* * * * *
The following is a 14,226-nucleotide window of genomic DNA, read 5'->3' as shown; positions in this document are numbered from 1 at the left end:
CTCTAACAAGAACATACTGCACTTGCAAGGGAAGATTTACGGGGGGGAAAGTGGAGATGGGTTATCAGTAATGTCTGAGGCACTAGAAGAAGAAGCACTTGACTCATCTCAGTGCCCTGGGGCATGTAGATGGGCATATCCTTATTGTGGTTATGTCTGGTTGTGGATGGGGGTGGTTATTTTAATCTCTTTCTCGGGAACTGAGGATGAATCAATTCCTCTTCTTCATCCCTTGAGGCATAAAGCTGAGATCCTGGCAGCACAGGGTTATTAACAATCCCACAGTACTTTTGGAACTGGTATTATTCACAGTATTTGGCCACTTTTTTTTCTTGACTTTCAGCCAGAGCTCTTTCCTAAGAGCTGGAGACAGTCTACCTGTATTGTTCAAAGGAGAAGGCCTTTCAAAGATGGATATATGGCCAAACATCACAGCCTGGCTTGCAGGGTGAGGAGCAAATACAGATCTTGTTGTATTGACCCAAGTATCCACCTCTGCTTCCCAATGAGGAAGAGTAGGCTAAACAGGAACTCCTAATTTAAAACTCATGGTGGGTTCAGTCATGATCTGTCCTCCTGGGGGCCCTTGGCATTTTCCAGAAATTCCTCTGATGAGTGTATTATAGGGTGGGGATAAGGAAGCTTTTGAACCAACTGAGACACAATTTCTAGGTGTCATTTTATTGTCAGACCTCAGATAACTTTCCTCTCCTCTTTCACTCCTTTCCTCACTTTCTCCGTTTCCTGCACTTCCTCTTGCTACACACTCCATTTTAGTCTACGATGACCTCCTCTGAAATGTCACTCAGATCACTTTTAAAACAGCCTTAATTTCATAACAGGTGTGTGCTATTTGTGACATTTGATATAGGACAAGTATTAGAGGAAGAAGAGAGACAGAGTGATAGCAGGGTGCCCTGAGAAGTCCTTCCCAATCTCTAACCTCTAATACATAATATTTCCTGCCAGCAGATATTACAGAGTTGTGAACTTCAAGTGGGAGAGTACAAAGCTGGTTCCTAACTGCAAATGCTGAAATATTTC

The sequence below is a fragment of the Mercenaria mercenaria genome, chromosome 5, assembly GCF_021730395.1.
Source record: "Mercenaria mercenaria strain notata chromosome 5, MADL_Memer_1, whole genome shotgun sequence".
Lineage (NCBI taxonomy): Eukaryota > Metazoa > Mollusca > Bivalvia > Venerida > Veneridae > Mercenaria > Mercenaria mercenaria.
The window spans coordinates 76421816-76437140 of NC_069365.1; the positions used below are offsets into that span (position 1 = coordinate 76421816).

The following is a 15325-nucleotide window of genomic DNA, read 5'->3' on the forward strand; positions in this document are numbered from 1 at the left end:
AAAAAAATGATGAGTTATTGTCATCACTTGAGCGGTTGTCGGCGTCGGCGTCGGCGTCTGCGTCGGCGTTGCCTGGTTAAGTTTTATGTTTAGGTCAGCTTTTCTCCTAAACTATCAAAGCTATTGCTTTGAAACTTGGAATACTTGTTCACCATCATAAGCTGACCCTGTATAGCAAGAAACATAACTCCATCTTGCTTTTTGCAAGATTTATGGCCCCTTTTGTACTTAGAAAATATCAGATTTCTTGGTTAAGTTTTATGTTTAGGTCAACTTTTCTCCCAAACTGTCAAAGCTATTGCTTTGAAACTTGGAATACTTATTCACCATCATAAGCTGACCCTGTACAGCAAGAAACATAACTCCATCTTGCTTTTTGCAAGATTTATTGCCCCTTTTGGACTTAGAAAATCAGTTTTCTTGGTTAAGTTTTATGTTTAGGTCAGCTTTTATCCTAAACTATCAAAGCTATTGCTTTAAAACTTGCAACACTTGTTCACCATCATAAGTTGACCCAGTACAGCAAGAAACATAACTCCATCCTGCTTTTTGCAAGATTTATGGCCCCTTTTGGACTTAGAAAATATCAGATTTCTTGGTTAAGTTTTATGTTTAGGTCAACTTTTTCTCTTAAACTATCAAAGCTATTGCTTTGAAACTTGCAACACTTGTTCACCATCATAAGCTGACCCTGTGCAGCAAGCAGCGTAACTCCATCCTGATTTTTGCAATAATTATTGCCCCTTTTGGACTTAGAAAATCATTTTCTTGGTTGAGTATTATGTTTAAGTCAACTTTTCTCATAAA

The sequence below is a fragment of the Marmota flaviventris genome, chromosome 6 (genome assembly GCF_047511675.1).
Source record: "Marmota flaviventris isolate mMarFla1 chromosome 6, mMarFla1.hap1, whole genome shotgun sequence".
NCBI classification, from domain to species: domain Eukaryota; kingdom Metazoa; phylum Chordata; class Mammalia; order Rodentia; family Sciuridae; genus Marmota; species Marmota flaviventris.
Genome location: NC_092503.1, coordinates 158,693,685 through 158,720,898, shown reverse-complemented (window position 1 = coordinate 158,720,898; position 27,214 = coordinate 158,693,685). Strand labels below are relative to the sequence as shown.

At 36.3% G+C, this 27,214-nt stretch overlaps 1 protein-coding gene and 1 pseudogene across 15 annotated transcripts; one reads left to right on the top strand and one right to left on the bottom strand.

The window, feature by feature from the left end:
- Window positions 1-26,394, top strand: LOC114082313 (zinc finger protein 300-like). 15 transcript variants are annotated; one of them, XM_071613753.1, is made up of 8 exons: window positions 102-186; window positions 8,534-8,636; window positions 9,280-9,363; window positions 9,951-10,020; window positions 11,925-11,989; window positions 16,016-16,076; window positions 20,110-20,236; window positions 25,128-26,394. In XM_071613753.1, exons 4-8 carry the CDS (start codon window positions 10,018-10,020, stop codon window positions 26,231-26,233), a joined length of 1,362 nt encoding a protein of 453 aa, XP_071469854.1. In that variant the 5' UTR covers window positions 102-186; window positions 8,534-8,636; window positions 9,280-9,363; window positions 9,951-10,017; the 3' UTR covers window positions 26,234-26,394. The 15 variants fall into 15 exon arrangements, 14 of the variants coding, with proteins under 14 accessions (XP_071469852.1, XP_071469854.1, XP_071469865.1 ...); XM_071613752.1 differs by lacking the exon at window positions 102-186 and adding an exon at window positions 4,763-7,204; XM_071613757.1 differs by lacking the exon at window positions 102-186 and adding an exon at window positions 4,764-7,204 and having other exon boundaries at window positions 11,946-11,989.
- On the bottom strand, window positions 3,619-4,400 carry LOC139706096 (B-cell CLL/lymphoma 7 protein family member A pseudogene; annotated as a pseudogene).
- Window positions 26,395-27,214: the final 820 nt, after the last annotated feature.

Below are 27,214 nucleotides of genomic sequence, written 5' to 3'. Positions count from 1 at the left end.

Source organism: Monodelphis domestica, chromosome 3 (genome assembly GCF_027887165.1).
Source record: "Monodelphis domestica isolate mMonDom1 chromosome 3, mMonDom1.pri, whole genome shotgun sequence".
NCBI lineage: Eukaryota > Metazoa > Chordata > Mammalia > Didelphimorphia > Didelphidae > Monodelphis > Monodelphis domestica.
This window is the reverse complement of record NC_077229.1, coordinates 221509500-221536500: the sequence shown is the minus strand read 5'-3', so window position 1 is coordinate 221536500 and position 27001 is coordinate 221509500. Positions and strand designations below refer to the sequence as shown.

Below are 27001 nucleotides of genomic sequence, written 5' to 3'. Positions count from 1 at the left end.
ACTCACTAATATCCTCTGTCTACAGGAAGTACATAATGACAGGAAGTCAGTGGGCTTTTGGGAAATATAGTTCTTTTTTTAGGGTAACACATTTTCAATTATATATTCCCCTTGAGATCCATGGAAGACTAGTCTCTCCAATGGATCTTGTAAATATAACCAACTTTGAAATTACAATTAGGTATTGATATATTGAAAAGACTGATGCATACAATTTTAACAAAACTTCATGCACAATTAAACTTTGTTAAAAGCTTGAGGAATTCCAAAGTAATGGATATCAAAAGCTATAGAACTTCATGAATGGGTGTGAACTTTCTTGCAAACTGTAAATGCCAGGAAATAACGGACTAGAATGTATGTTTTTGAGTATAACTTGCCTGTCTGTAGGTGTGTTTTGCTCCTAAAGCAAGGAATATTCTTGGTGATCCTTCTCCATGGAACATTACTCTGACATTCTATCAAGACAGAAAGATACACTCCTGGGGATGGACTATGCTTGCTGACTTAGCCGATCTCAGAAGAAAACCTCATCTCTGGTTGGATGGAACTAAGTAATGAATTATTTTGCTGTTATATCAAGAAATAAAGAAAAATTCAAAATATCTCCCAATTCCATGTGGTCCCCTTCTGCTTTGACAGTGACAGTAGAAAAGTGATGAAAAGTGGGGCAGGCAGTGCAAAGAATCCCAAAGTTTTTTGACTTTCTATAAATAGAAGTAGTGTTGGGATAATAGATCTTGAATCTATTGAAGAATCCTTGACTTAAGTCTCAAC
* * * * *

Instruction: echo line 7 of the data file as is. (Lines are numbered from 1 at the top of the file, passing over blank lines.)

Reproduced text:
The following is a 15325-nucleotide window of genomic DNA, read 5'->3' on the forward strand; positions in this document are numbered from 1 at the left end: